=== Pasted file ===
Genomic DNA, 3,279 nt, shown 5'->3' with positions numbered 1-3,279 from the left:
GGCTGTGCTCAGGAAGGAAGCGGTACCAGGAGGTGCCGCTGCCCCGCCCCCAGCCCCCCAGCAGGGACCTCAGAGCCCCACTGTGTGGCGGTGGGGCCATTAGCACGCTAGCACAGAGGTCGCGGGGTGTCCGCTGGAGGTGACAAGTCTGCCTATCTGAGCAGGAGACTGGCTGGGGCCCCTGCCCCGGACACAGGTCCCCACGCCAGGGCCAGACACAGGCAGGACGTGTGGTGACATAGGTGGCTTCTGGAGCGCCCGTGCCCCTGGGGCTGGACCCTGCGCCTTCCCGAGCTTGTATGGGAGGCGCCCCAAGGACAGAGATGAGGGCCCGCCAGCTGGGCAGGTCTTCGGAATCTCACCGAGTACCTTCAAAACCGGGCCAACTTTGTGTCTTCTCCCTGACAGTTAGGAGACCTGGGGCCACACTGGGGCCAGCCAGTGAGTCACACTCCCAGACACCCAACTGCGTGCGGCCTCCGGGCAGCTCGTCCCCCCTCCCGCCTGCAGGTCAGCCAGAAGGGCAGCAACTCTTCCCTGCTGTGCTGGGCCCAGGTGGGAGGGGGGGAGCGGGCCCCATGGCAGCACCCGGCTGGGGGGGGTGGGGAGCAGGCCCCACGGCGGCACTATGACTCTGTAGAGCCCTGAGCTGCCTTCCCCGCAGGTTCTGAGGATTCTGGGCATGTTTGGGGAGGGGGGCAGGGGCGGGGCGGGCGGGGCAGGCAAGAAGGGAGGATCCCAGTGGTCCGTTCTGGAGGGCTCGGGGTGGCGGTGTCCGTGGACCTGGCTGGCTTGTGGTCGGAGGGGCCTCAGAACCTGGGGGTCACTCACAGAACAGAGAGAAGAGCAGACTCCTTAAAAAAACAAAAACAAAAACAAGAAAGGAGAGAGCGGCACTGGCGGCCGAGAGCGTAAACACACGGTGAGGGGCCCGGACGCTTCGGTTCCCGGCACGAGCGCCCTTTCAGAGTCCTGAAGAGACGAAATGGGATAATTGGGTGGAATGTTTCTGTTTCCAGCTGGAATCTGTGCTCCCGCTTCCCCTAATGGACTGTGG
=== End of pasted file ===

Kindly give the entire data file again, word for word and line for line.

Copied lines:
Genomic DNA, 3,279 nt, shown 5'->3' with positions numbered 1-3,279 from the left:
GGCTGTGCTCAGGAAGGAAGCGGTACCAGGAGGTGCCGCTGCCCCGCCCCCAGCCCCCCAGCAGGGACCTCAGAGCCCCACTGTGTGGCGGTGGGGCCATTAGCACGCTAGCACAGAGGTCGCGGGGTGTCCGCTGGAGGTGACAAGTCTGCCTATCTGAGCAGGAGACTGGCTGGGGCCCCTGCCCCGGACACAGGTCCCCACGCCAGGGCCAGACACAGGCAGGACGTGTGGTGACATAGGTGGCTTCTGGAGCGCCCGTGCCCCTGGGGCTGGACCCTGCGCCTTCCCGAGCTTGTATGGGAGGCGCCCCAAGGACAGAGATGAGGGCCCGCCAGCTGGGCAGGTCTTCGGAATCTCACCGAGTACCTTCAAAACCGGGCCAACTTTGTGTCTTCTCCCTGACAGTTAGGAGACCTGGGGCCACACTGGGGCCAGCCAGTGAGTCACACTCCCAGACACCCAACTGCGTGCGGCCTCCGGGCAGCTCGTCCCCCCTCCCGCCTGCAGGTCAGCCAGAAGGGCAGCAACTCTTCCCTGCTGTGCTGGGCCCAGGTGGGAGGGGGGGAGCGGGCCCCATGGCAGCACCCGGCTGGGGGGGGTGGGGAGCAGGCCCCACGGCGGCACTATGACTCTGTAGAGCCCTGAGCTGCCTTCCCCGCAGGTTCTGAGGATTCTGGGCATGTTTGGGGAGGGGGGCAGGGGCGGGGCGGGCGGGGCAGGCAAGAAGGGAGGATCCCAGTGGTCCGTTCTGGAGGGCTCGGGGTGGCGGTGTCCGTGGACCTGGCTGGCTTGTGGTCGGAGGGGCCTCAGAACCTGGGGGTCACTCACAGAACAGAGAGAAGAGCAGACTCCTTAAAAAAACAAAAACAAAAACAAGAAAGGAGAGAGCGGCACTGGCGGCCGAGAGCGTAAACACACGGTGAGGGGCCCGGACGCTTCGGTTCCCGGCACGAGCGCCCTTTCAGAGTCCTGAAGAGACGAAATGGGATAATTGGGTGGAATGTTTCTGTTTCCAGCTGGAATCTGTGCTCCCGCTTCCCCTAATGGACTGTGG